Appellant submits that the ordinance involved is inconsistent with the civil service provisions of The Borough Code (53 PS §§ 46125, 46165 and 46174), which specifically set forth the reasons for which borough policemen may be suspended, reduced in rank or removed from their positions. He argues that this ordinance provides the penalty of discharge for noncompliance therewith and in effect adds another reason, not specifically given by statute, for which the borough may remove a policeman from his position.
The only statutory requirement specifically stated as to residence of police officers is in the form of a qualification for appointment. The Act of May 4, 1927, P.L. 519, art. XI, subd. j, § 1179 as added by the Act of July 10, 1947, P.L. 1621, § 39; 53 PS § 46179, provides that no person shall be eligible to apply for examination unless he is more than twenty-one years of age at the
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date of filing of the application and has been a resident of the borough for at least one year immediately preceding his application unless no resident applicants are available. We agree that the intent of the Legislature is to be gathered only from the language used. By the same token, in ascertaining the intention of the Legislature, it is presumed that it did not intend an unreasonable or absurd result: Act of May 28, 1937, P.L. 1019, art. IV, § 52; 46 PS 552, subs. (1). It appears to us from the language above-quoted that the Legislature intended that an individual, in order to qualify for an appointment as a policeman, must be a resident of the particular municipality, not only upon the date of the filing of his application but, also, on the date of his appointment. Any other conclusion would be unreasonable. If this is correct, then we believe it follows that the Legislature also intended that continued residence within the borough is, upon the insistence of Council, essential to the right to remain in office. In other words, residence may change after application and examination or even after appointment but, where the residential status is lost, the right to appointment or to hold the office terminates upon the expiration of a reasonable time prescribed in an ordinance for compliance therewith. Why require residence before appointment and not subsequent thereto, when it is especially during the latter period that its existence assumes important significance? Burnson v. Evans, 137 N.J.L. 511, 60 A.2d 891 (1948); Kennedy v. City of Newark, 29 N.J. 178, 148 A.2d 473 (1959).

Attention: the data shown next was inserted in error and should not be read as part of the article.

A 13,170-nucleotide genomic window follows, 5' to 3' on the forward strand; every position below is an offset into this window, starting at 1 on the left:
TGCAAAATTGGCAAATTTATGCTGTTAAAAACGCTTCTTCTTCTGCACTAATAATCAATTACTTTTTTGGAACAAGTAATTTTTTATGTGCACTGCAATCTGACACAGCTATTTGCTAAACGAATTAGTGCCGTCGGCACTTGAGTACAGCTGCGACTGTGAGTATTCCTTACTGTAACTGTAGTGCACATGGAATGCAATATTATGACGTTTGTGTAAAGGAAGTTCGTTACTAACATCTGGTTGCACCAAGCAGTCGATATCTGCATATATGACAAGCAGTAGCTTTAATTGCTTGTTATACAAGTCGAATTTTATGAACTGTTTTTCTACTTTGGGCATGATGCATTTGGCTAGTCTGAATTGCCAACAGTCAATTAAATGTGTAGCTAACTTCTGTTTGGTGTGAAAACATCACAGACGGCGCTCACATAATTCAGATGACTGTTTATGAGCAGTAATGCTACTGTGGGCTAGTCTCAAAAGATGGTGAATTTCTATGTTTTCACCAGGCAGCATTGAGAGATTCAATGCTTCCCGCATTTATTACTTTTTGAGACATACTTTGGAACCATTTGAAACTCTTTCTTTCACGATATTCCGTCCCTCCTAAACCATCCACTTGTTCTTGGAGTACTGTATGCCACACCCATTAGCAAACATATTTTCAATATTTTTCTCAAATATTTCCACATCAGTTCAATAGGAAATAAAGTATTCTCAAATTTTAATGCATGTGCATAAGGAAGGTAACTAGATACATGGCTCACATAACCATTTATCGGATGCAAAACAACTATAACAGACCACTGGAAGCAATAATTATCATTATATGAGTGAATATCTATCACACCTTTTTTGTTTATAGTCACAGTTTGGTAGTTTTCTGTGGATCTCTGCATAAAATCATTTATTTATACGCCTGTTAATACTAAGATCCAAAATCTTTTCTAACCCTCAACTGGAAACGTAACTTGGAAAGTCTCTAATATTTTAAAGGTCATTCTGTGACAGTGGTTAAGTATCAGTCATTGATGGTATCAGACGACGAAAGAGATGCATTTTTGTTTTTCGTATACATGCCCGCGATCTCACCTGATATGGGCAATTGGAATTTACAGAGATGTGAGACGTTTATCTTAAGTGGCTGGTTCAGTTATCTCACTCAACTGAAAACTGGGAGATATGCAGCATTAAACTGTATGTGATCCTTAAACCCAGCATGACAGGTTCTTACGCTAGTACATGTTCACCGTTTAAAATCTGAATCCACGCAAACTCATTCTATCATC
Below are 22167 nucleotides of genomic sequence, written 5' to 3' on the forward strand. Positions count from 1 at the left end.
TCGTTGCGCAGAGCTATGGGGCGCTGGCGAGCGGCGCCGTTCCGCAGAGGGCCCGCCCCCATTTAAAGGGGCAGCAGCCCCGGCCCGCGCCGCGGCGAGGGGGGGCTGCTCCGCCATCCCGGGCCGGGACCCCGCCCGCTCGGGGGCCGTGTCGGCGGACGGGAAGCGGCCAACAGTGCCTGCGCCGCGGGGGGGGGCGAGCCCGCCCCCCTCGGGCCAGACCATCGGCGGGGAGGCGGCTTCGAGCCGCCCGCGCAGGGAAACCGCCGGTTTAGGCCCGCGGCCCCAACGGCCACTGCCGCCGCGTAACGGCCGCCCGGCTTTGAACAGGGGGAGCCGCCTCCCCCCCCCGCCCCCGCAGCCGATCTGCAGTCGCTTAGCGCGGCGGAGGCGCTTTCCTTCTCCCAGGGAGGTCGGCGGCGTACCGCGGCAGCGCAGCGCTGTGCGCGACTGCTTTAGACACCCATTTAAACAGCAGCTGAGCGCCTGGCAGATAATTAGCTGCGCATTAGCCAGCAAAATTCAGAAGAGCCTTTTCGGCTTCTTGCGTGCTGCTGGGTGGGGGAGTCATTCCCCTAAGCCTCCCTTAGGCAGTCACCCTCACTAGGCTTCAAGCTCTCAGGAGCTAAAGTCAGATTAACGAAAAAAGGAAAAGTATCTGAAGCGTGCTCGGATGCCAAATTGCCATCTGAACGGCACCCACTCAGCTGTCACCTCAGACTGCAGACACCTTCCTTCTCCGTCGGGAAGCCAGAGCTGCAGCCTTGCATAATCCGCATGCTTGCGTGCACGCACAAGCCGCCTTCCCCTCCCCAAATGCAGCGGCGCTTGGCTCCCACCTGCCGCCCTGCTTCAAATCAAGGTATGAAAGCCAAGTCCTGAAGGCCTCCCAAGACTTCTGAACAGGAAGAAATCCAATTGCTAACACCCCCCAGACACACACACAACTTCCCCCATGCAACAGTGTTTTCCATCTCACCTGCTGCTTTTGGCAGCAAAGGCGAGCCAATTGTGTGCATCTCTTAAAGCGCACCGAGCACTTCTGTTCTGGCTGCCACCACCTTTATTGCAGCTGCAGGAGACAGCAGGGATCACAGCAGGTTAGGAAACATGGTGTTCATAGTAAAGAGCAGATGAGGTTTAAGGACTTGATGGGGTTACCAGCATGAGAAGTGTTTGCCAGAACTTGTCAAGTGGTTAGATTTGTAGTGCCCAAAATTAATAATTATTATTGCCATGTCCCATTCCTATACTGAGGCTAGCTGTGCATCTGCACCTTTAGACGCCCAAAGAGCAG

We are not impressed by the argument that the type of regulation inherent in the ordinance challenged has been preempted by the civil service statutes. The purpose of these laws is to insure the continuance in office of those individuals who are faithful and conscientious in the discharge of their duties and to free these public officers from the fear of political and personal prejudicial reprisal. It was not intended thereby to restrict
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the municipality from prescribing reasonable and nondiscriminatory qualifications for those favored by appointment. Certainly, no one can with justification question the reasonableness of the regulation this ordinance seeks to impose or deny that it is in furtherance of the common good.
The lower court, therefore, correctly ruled that the ordinance is legal and valid.